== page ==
It is office holiday party season.  Finally, an opportunity to throw off those boring work clothes, forget about those pesky business etiquette rules and let the real you out!

Just kidding. (And if you didn’t catch the joke…I highly recommend that you continue reading.)

Seriously, have a great time – mingle, laugh and if you please, even imbibe a little, but never forget, you are at work. Even if the boss takes everyone on a trip to Hawaii or rents Malfoy Manor, you are still at work. Repeat after me: The office holiday party is a work function. The office holiday party is a work function. The office holiday party is a work function.

This doesn’t mean you can’t have a good time. I simply want you to avoid becoming one of the stories circulating at the water cooler on Monday morning – or worse, losing out on a hard-worked-for promotion. So remember…

1.  Clothes make the woman (or man).  

The firm holiday party is not the place to express your fashion individuality. Nor is it is your Red Carpet moment to be daring. Ladies, this means no plunging necklines, bare backs, skyscraper heels or daringly high hemlines. Think glam, not Pam (as in Anderson). (Not to disparage Ms. Anderson, but I think she would agree that her look doesn’t resonate as the go-to office party look.) Guys, wear a nice jacket and a nice pair of freshly pressed slacks, minimum. And if the event is formal, wear a tie, please!

Bottom line: you want your boss and your colleagues to think, “she/he looks great,” not “what is she/he wearing?”

2. Proceed to the bar with caution.

Yes, some of your colleagues will get drunk at the event. Don’t let that be your cue to follow suit. It isn’t worth the risk to your reputation or your career. If you are a lightweight, stick to soft drinks and water. If someone asks why you are not drinking alcohol, just say that you are a designated driver for the evening.

Bottom line: enjoy alcohol with great moderation. You don’t want to be caught crossed-eyed, slurring words or staggering to the open bar.

3. Be entertained, not the entertainment.

I regularly warn against participating in karaoke, the most horrifying of office party add-ons (whose idea was this?).  But if you just have to take to the stage, limit yourself to one song (a group effort is always a safe bet) and make sure the lyrics are office and event appropriate. Leave the sexy or expletive-laced songs for a night of fun with friends.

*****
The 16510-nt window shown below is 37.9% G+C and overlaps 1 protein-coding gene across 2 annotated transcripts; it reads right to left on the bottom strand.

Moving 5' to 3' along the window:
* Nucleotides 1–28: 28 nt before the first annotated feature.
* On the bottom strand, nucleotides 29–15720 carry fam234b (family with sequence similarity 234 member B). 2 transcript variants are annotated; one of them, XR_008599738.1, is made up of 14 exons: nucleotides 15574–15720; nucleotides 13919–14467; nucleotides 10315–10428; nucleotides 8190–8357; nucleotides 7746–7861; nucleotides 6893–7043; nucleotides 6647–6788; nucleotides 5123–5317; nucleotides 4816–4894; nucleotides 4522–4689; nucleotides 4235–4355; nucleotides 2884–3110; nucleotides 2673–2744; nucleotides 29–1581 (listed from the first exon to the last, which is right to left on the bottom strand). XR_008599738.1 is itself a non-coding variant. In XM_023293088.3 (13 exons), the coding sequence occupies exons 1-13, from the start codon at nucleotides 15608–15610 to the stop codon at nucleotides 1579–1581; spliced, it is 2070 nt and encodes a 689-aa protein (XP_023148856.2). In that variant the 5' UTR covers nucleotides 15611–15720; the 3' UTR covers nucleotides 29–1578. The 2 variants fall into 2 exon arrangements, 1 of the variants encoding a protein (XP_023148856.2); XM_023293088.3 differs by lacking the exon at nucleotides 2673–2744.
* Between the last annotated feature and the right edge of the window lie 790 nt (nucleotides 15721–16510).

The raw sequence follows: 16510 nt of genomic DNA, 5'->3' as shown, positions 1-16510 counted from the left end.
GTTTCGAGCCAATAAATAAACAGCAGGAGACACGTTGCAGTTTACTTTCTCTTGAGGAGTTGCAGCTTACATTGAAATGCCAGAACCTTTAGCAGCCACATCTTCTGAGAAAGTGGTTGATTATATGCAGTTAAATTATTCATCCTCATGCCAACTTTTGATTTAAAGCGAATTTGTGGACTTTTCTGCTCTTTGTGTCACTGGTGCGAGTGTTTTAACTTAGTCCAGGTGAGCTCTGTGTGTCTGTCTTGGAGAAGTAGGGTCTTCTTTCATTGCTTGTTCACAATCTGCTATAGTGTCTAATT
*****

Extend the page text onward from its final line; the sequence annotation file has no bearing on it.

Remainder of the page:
Bottom line: even if you really can sing, your colleagues didn’t come to the holiday party to be serenaded by you and as you launch into song number three, I all but guarantee that they will begin to wonder what is wrong with you.

4. Play, don’t work.

Circulate and socialize with colleagues and higher-ups with whom you don’t work on a daily basis. Of course, be aware of your firm’s culture. (I once worked at a law firm that held separate holiday events for the attorneys and the staff. Morale at the firm was, not surprisingly, very low.)  Avoid using the holiday party as a forum to pitch your new ideas to your boss – she may really want to enjoy the festivities, so why risk annoying her?

Bottom line: have fun, but adhere to your firm’s rules of protocol and of course, follow the rules of appropriate work conversation: avoid politics, sex, religion and health issues.

5. Mingle, don’t commingle. 

The office holiday party really isn’t the time to make your move on the cute guy or girl you’ve been crushing on all year. While you both may be consenting and available adults, remember two things: (1) that even the tiniest bit of alcohol can impair judgment, and (2) it could be the excitement of the event, not the person, that is urging you to take action.

Bottom line: regret is a powerful emotion. And to quote Forrest Gump, “That’s all that I have to say about that.”

 Have a great time!
By Stayce Wagner, Spencer Crane Etiquette, LLC/All rights reserved
Originally published on The Paralegal Society, hosted by Jamie Collins